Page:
Inspiring the ‘yuccies’ into work
In an age where technology moves as fast as fashion and even the naming of a generation (the hipster has died folks, here comes the “yuccie” or young urban creatives), how does our educational system keep up and ensure that students leave their course equipped to handle the vagaries of work – or even just get an interview?
This is where initiatives such as The Inspiring Talent Group (Advertising, Marketing & PR) come into play. The group, which met on the 8th June, was facilitated by Professor Joe Goldblatt from Queen Margaret University with an agenda that focussed upon the skills gap and future skill requirements for creative students to make them more work ready.
Professor Goldblatt skilfully allowed the business folk to share their experience of employing students whilst giving those in the educational sector the opportunity to share how students are supported during their course.
Interestingly, it was soft skills which were highlighted as missing by a number of business owners. Not sector specific it was agreed, but their importance in terms of being able to listen effectively to a client brief, pick up on smallest nuances from a client that may affect that brief and the ability to communicate verbally as well as in writing was noted as invaluable and often missing.
The big take-away here was that gaining customer service experience is a great way to improve soft skills whilst studying – and that all experience (with examples) should be highlighted at interview.Moving on to more tangible skills, it was noted that exceptional students use their creativity to make their Curriculum Vitae stand out. Submitting a Microsoft Word CV when applying for the role of Graphic Designer just doesn’t cut the mustard.The discussion continued to focus on showcasing talent by highlighting the fact that everyone can broadcast today. Students looking to excel in advertising, marketing and or public relations should have their own Brand Me portfolio.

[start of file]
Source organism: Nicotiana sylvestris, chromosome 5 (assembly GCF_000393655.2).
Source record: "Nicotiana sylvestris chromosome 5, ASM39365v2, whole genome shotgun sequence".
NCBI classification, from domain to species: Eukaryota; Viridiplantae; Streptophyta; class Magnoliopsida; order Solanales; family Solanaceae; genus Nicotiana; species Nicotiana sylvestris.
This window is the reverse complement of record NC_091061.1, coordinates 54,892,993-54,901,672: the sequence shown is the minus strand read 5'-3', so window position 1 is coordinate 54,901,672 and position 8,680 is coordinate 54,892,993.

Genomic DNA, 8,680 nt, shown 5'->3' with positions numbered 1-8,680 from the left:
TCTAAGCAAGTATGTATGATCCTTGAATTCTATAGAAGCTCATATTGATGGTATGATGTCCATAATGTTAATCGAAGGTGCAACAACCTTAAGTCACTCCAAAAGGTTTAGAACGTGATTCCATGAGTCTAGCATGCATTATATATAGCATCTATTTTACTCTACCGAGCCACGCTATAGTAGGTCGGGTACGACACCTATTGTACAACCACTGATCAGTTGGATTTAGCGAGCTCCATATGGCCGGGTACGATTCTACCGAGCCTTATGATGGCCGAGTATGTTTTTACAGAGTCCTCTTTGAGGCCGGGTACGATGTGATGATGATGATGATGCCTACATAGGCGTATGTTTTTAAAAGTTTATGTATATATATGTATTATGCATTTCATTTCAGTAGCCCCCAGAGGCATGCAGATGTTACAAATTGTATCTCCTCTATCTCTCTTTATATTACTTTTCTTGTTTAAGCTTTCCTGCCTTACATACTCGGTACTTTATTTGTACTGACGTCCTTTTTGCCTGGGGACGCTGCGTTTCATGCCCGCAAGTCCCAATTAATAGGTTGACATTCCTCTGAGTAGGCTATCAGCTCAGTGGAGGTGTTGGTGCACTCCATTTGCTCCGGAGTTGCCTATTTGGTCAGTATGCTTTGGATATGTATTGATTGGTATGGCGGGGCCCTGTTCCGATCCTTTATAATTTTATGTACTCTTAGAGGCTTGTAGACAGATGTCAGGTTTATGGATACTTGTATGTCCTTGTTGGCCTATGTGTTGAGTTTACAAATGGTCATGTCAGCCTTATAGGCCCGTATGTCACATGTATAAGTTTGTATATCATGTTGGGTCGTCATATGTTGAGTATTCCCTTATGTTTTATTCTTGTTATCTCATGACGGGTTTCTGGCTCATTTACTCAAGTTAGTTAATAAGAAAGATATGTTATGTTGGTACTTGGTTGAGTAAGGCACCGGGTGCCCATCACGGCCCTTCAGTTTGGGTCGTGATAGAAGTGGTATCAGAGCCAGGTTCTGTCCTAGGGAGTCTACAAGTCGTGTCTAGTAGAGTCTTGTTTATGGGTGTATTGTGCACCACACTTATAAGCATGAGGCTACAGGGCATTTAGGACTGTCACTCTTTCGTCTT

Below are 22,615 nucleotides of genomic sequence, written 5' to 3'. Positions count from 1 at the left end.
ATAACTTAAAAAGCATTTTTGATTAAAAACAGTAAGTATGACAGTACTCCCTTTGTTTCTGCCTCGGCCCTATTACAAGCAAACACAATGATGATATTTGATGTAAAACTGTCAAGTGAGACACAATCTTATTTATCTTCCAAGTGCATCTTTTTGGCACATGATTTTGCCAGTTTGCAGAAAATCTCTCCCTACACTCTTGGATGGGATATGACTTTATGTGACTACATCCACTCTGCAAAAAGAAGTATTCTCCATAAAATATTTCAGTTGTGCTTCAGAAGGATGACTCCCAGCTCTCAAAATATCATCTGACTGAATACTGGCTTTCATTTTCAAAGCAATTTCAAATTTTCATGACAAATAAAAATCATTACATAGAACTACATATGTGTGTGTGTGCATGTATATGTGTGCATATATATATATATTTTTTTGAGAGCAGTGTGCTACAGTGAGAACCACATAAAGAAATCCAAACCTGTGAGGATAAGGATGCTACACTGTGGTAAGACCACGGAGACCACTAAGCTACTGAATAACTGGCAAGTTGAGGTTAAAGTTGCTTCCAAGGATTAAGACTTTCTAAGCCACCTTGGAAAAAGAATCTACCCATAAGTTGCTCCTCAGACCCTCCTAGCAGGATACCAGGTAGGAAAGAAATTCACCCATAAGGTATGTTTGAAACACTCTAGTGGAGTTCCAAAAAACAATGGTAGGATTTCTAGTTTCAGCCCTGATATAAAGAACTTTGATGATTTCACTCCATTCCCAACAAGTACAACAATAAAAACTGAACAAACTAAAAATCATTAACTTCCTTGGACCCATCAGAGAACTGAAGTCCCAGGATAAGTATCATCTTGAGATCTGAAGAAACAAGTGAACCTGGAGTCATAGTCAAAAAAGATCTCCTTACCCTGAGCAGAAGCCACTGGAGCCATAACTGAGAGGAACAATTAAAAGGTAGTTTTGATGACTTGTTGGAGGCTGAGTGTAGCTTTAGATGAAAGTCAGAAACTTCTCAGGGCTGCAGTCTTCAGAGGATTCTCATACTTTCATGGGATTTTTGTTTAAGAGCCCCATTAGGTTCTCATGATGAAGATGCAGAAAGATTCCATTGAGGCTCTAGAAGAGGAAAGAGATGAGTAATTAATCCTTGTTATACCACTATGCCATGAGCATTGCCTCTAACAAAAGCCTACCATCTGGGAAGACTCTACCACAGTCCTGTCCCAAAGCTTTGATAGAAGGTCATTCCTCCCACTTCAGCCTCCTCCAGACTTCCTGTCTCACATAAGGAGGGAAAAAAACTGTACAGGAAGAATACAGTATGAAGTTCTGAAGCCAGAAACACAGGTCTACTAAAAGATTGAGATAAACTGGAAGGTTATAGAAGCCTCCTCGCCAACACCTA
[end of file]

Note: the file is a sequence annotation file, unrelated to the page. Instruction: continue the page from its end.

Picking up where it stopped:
Capturing domain names, building websites, blogging, using social media, taking images and creating videos are all ideal hobbies for students who tend to be cash poor / time rich (and have an array of gadgets). It’s the students who can pull out this showcase at interview who are deemed more desirable and work ready.
By consensus it was acknowledged that at the end of a degree course, it’s not about displaying a finished product, more about the ability to demonstrate what has been learnt, having an enthusiasm for the subject along with an ability to explain what you as the student have created (and why) that matters.
For students, understanding that employers in the creative sector are looking for this type of demonstrable portfolio is an exciting opportunity. For tutors, it brings home the practical learning outcomes from their courses. For business leaders within the creative sector, these steering groups offer the chance to think about our working knowledge and how this is imparted to students both on campus and during placements. A worthwhile exercise all round.
If you are interested in finding out further information on our inspiring talent group then e-mail helen Robertson